New York City Health Atlas

Injury ER Visits

Compare This Metric

Description

Number of emergency room visits for injuries, poisonings, or accidents.


Calculation

Number of ER visits for injuries per 1,000 population.


Source

Statewide Planning and Research Cooperative System (SPARCS) Outpatient Data, 2011-2013.


Years of Data

2011-2013


Additional Resources

City Wide Average

76.0

Census Tract 1001001 Average

42.1

Averages

Hide Show

76.0 City-Wide
65.8 Manhattan
42.1 Tract

Census Tract 1001001

Hide Show

Injury ER Visit Rate Population (2011-2013)
All 42.1 5,131

Sex

Female 47.6 2,458
Male 61.0 2,673

Race/Ethnicity

Asian/Pacific Islander 78.1 192
Black 0.0 79
Hispanic 60.7 1,021
White 28.4 3,734

Age

0-14 years 27.6 1,122
15-24 years 143.8 292
25-34 years 174.8 206
35-44 years 36.7 1,036
45-54 years 33.7 712
55-64 years 31.9 721
65-74 years 27.4 438
75+ years 18.1 552
Download Table (.CSV)

Correlation Is Not Causation

In statistics, correlation is a measure of association between two numeric variables. The strength of correlation between two variables is represented by the correlation coefficient, represented by the abbreviation r. Correlation coefficients range between -1 to 1.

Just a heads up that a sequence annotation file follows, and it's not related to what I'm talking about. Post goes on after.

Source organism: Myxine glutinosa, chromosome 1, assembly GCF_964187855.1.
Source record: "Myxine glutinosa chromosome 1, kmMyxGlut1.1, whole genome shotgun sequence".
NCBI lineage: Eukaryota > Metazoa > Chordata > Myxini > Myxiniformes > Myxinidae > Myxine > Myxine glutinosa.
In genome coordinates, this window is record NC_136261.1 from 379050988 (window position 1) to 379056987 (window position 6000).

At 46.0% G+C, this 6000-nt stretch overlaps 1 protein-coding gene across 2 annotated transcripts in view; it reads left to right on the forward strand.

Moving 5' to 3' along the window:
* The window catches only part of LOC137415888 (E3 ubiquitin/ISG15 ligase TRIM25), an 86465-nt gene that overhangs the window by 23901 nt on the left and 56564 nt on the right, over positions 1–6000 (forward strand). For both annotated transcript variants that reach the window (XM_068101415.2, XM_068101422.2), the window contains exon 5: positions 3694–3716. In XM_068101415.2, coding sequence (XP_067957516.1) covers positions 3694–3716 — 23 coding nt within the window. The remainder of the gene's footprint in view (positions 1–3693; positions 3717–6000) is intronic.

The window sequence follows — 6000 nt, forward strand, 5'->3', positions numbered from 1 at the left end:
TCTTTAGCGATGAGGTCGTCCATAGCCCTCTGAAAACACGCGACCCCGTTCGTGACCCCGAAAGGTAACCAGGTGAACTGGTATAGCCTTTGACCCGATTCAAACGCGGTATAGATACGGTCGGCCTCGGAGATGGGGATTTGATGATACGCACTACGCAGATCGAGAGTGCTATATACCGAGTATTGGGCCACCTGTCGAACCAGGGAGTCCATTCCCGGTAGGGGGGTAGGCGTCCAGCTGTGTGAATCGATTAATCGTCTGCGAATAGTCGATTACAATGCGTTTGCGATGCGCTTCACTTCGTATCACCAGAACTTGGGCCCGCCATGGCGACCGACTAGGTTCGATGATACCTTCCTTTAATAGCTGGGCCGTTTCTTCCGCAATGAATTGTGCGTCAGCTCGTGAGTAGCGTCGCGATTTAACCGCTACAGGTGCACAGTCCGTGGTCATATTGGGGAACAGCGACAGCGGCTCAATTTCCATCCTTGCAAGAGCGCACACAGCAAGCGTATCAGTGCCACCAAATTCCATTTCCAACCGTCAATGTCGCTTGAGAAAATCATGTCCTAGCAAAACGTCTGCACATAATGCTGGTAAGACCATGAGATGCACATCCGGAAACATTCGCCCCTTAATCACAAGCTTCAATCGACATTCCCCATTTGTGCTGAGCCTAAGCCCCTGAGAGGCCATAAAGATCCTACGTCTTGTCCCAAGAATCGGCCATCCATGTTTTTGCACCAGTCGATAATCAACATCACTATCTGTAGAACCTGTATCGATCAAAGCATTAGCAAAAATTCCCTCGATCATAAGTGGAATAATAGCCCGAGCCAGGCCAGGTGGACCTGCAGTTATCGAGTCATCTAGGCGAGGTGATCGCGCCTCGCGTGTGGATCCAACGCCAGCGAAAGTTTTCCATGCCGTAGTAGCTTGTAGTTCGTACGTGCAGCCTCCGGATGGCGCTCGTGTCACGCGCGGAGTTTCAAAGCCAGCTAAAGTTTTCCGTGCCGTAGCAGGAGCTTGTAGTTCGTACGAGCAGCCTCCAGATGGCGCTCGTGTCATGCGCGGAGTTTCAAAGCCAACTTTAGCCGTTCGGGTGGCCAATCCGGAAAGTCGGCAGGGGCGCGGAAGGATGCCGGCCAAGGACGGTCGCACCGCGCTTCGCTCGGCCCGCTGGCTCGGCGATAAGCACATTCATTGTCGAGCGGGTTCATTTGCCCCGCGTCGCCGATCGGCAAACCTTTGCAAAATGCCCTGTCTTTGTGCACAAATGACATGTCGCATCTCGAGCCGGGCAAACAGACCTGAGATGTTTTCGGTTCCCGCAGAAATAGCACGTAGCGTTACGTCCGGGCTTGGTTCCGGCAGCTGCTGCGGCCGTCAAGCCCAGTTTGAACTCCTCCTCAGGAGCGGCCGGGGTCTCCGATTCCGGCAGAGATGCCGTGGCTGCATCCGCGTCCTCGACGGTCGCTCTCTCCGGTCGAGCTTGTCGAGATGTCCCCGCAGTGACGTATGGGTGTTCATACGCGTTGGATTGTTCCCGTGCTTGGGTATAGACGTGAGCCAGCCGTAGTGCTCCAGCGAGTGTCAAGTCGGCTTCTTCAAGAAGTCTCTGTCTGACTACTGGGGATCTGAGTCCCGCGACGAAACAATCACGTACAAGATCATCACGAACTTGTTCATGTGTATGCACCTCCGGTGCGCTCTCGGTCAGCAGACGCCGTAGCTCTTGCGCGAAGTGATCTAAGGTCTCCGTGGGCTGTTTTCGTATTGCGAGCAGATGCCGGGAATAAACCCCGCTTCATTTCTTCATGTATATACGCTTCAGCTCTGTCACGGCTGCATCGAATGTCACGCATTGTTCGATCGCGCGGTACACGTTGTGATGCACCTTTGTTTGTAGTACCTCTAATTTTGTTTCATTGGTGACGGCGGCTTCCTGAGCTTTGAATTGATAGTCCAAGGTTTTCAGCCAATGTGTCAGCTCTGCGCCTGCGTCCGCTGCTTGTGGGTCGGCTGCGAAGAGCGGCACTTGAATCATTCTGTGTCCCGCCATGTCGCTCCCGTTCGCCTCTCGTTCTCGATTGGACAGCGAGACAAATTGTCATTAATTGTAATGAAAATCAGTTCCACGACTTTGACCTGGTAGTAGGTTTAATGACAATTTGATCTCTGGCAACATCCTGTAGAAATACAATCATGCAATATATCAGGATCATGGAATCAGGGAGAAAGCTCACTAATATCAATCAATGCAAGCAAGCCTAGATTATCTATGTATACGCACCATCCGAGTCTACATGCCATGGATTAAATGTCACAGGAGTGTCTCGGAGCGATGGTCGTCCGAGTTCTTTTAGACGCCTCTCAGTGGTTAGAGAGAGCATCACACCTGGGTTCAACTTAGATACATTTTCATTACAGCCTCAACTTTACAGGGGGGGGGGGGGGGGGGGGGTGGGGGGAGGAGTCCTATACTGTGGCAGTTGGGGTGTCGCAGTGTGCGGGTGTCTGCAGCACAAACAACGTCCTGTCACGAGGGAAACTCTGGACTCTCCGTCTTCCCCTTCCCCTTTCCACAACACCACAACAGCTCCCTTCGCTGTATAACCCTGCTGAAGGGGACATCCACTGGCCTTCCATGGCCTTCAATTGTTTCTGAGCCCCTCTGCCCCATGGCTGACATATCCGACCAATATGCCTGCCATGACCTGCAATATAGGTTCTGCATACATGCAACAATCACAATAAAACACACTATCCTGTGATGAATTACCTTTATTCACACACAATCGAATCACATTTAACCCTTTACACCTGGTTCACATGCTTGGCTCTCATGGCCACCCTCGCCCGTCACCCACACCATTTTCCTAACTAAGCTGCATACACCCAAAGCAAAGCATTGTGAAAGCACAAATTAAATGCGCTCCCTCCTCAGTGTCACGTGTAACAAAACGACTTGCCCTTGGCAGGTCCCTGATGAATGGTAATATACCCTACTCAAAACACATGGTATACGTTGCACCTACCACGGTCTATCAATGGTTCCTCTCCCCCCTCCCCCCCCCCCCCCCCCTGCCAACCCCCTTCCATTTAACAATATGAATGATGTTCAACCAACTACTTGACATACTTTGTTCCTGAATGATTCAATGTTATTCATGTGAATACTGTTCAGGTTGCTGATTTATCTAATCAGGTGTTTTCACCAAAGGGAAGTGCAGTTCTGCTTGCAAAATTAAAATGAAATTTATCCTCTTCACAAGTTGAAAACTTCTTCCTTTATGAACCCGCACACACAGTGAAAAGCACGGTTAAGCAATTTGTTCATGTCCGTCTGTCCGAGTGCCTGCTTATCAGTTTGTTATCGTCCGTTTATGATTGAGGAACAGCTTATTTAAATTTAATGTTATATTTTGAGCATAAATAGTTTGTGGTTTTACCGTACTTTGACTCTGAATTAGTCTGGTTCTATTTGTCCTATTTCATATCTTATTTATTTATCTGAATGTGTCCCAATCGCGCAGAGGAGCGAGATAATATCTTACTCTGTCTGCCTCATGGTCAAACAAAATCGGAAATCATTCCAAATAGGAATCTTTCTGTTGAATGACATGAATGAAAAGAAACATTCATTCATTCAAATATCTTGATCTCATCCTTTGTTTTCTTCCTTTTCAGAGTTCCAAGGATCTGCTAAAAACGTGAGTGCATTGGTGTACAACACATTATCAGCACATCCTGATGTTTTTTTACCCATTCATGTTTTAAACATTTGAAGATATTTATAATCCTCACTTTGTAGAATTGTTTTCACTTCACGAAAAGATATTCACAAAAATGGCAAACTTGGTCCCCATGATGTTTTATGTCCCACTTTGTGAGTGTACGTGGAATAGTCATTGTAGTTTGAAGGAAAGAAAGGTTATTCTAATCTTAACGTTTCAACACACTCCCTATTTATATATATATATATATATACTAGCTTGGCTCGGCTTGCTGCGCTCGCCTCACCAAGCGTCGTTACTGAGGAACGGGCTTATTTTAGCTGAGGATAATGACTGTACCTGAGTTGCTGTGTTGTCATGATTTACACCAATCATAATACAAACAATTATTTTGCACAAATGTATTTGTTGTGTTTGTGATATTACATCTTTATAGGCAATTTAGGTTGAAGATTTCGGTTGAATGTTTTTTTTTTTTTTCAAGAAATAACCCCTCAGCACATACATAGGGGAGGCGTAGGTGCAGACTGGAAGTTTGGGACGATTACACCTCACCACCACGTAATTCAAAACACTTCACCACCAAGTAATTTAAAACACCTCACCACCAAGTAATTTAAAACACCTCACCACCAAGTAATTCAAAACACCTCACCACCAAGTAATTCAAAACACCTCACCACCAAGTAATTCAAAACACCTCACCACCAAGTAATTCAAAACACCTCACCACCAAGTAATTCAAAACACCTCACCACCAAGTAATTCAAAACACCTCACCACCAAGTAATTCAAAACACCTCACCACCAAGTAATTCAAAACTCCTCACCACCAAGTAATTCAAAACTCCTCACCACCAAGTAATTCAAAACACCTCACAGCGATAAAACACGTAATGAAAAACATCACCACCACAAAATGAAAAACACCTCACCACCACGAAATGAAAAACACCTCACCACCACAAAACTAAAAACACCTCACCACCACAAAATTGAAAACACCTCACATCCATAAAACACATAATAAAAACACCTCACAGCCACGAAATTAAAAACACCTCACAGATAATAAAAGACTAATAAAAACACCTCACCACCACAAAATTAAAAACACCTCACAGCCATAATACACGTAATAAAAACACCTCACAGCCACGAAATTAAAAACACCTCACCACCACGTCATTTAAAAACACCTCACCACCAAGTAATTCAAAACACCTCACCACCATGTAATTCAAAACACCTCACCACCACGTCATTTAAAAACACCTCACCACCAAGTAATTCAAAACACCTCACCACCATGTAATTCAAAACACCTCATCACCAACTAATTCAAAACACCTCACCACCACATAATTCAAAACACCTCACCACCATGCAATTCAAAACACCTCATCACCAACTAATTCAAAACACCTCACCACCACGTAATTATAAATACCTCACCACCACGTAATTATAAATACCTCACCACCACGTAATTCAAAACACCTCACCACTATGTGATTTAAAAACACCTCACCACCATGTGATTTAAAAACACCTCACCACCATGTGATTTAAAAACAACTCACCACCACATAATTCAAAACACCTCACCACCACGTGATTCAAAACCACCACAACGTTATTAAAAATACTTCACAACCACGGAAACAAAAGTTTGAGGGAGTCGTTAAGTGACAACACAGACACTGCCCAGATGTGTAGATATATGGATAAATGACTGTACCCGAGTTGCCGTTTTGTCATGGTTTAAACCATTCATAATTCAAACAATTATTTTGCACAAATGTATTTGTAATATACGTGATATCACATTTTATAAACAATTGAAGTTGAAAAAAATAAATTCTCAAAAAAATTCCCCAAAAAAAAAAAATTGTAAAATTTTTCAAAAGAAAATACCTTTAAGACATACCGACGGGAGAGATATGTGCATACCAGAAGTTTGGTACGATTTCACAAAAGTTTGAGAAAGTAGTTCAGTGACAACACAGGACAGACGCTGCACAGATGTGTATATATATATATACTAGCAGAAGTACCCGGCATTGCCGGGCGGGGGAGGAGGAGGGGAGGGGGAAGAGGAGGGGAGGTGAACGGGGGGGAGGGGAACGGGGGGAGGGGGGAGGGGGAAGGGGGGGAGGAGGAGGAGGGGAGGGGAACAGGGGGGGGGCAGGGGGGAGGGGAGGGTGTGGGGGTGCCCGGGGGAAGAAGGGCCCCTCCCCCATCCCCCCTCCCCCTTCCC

Though the correlation coefficient indicates the strength of an association, it does not provide information about whether the change in one variable is caused by the other.

For example, if the correlation between adult smoking prevalence and child poverty is 0.7—a strong correlation—we cannot say either that adult smoking causes child poverty or, inversely, that child poverty causes smoking. We only know that as one of these variables increases, the other tends to increases.